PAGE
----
Catholic Diocese of Calgary commits to ‘monetary contribution’ for residential school survivors

WARNING: This story contains distressing details.

The Roman Catholic Diocese of Calgary has announced plans to provide financial support for residential school survivors as the country continues to grapple with the the discovery of what are believed to be the unmarked burial sites of children’s remains on former school sites in Canada. 

“This expresses the commitment of the Diocese to the ongoing work of justice and healing in our country with the Indigenous Peoples and their communities,” read the statement. 

There were 25 residential schools in Alberta, four of which were operated by the Oblates of Mary Immaculate and were within the boundaries of the Diocese. 

Further details, including the exact amount of the financial support, is expected to be released in September. 

Release the records, expert says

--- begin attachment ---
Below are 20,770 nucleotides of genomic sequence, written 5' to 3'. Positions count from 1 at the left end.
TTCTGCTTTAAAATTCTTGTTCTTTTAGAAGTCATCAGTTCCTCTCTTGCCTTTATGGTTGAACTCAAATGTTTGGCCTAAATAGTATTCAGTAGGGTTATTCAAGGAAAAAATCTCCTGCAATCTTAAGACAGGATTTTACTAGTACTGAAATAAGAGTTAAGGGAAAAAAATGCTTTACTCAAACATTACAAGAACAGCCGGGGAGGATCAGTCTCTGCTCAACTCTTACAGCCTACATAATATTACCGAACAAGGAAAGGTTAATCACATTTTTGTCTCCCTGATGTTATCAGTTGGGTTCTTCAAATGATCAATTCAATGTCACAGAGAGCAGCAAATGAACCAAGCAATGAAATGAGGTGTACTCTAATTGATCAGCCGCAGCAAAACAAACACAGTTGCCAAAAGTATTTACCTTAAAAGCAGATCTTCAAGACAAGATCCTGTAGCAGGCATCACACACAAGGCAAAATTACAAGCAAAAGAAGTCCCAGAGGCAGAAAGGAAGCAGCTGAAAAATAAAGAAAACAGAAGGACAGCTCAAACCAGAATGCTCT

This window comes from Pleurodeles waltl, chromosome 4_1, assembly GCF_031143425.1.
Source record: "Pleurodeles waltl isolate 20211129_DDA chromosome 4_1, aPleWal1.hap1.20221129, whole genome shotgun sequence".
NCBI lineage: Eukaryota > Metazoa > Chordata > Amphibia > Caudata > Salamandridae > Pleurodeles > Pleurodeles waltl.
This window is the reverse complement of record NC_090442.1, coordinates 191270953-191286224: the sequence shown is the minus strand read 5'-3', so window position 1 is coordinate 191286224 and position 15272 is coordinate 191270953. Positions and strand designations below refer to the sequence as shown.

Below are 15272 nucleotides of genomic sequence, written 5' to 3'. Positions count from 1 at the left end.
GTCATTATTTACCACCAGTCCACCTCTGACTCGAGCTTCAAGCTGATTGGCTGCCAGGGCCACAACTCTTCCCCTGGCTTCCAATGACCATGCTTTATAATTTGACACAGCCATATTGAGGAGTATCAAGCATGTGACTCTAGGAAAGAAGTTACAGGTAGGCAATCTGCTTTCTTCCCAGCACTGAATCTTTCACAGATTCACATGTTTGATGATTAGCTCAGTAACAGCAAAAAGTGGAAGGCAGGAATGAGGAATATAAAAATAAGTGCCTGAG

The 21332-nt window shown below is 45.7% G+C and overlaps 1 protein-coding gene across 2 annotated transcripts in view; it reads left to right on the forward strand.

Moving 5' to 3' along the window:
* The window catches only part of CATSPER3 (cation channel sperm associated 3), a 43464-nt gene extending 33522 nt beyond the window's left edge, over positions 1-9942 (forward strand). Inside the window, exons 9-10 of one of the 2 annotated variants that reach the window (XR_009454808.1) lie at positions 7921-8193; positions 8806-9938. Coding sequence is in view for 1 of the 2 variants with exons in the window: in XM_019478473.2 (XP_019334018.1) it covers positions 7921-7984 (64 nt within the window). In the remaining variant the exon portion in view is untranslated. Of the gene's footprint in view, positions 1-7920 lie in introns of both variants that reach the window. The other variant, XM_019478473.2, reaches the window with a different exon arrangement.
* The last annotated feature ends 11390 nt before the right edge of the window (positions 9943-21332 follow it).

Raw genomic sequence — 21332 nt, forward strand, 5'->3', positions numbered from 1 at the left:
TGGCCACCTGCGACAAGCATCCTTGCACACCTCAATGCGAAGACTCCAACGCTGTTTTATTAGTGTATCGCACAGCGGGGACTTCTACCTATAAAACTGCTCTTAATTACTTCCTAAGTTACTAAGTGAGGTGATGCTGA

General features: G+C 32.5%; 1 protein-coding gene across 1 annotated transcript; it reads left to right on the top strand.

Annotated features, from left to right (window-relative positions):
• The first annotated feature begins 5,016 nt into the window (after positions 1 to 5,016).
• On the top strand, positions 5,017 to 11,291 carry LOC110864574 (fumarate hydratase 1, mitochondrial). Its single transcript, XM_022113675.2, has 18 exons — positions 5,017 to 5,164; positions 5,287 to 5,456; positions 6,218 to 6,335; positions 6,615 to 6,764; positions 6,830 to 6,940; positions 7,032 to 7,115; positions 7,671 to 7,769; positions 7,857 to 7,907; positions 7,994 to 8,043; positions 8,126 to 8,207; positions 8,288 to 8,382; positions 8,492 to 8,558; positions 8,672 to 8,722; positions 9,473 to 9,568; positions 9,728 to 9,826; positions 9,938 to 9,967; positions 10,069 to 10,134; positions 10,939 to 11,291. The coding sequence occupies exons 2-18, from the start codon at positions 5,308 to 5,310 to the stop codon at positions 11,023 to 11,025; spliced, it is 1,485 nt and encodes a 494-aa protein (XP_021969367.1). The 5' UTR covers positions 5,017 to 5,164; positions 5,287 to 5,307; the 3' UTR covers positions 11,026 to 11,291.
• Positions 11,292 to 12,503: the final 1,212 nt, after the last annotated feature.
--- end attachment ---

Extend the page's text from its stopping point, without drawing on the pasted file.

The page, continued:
But for some, the offer of financial support is not enough. 

Linda ManyGuns, the associate vice-president of indigenization and decolonization at Mount Royal University, calls for the church to release its records of residential schools. 

“They should be helping this process instead of just [giving] a bit of money and an apology,” said ManyGuns. 

“Pay for our culture to get back, pay for our languages to get returned,” she adds. 

The National Centre for Truth and Reconciliation estimates about 4,100 children died at residential schools in Canada, based on death records, but has said the true total is likely much higher.

The Truth and Reconciliation Commission said large numbers of Indigenous children who were forcibly sent to residential schools never returned home.

Support is available for anyone affected by their experience at residential schools and those who are triggered by the latest reports.

A national Indian Residential School Crisis Line has been set up to provide support for former students and those affected. People can access emotional and crisis referral services by calling the 24-hour national crisis line: 1-866-925-4419.

View original article here Source